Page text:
Here are some ‘Types of Interviews’ you might come across and how to handle them. The Do’s and Don’ts of Interviews.
Understand that every organization is unique, and each will use the interview type that best fits their budget, time and organizational culture. In here I’d touch a few of the interview types that are common to many of these organizations.
This is our second story in our #EmployedPrenuer series.
Some companies do not have the time to conduct traditional ‘hierarchical’ interviews where you meet with HR first, then Hiring Manager, then Head of Department. They choose the Panel type to get everyone to interact with you at once. I call this interview type, ‘We Die Here’!
– Make sure to remember the names of the panellist and address them accordingly when answering questions from them. This goes a long way to improve your hiring chances.
– Look the person asking question ‘koro-koro’ in the eyes and maintaining that eye contact throughout answering questions from them.
– Use your firm handshake for all of them.
– Don’t use bass tone for one person and use soprano for the other. Maintain the same energy for everybody.
– If you know you are not good with names then don’t try to address them by false names. Be sure to have written down their names when it’s called out and choose the ones you can pronounce right. People naturally obsessed with the pronunciation of their names.
This one is called ‘Don’t Waste Our Time’ interview. Organizations use this to check for organizational fit, skills, experience, and qualifications before inviting you in for a face to face interview (if needed). That’s why questions you get for this type are direct.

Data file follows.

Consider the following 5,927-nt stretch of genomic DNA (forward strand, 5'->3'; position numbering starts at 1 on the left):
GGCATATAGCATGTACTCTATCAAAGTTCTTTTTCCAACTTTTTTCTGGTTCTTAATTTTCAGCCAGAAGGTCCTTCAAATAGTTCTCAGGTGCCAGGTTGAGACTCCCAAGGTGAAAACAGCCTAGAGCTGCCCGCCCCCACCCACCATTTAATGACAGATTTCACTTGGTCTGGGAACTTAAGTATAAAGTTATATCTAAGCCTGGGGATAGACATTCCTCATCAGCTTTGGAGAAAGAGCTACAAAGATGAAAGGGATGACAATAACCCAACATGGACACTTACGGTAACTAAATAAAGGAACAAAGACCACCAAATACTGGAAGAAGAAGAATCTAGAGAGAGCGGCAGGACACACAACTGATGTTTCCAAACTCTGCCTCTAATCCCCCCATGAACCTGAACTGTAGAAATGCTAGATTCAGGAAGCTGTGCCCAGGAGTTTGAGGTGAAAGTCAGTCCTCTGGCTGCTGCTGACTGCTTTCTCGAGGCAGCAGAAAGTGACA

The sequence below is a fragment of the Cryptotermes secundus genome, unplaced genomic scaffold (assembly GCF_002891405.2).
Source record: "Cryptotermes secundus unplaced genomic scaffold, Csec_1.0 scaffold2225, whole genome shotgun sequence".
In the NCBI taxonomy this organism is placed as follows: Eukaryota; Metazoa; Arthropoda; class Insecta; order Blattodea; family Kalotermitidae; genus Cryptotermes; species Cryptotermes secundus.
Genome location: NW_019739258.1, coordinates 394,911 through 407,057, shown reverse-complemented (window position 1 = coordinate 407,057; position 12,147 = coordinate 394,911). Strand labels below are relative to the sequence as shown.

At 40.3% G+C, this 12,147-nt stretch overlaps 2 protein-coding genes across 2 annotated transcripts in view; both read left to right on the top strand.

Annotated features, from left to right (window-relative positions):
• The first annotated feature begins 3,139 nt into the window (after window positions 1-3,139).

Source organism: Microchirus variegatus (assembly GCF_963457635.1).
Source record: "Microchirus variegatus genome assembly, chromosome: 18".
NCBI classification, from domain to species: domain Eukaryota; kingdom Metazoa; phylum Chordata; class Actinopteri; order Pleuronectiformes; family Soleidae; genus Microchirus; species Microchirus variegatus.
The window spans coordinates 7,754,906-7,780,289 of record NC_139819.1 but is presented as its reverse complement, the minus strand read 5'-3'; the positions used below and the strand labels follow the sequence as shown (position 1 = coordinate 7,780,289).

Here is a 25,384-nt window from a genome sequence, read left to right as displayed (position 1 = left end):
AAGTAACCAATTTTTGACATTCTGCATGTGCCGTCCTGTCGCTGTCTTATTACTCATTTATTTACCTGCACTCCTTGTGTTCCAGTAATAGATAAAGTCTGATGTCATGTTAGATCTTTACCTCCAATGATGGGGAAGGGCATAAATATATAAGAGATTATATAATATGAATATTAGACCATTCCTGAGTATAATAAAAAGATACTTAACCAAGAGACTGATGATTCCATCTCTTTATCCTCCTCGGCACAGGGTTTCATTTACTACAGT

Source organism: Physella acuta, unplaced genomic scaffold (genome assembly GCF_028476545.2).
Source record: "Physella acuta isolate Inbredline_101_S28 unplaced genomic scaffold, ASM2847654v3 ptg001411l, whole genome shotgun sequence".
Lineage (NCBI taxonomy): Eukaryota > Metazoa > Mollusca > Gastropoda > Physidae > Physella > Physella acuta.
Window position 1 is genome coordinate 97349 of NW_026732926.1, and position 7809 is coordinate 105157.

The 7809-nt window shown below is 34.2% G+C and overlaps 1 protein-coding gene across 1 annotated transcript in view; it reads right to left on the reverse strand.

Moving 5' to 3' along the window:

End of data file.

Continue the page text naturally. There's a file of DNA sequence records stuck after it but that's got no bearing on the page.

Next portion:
– Choose the best time and place for your phone interview. You don’t want to be struggling for space on a public bus when your call comes in. Hence, a quiet place does the trick.
– Place your notes and print-outs in front of you. It will help you build relevant points.
– Do not interrupt the interviewer. So, let them finish from the other end of the line before answering questions.
– Make sure not to rush when speaking. Hence, speak clearly. The phone interview in itself can be a test to check your oral communication skills.
This interview is there to access how well you handle the pressure associated with work. It is usually used for roles that involve interacting with high-risk customers. In many cases, the interviewer will take on a personality that you would actually question if it was an interview.
– Be as cool as cucumber. It’s all acting so don’t fall for it.
– Be creative in the way you respond bringing real-life scenarios to play. This is where you can display those Hollywood skills you’ve always dreamt of.
– Don’t get carried away by the interviewer playing an angry customer. You are here because you need a job.
– Don’t make it boring. Stress interviews turn out to be fun eventually.
Face to Face Interview:
In many cases, this is usually the next stage after a phone interview. The organization wants to see if the ‘foneh’ you spoke on the phone is real. The face to face is also used to establish the great impression you must have created on the phone. Make sure to shine!!!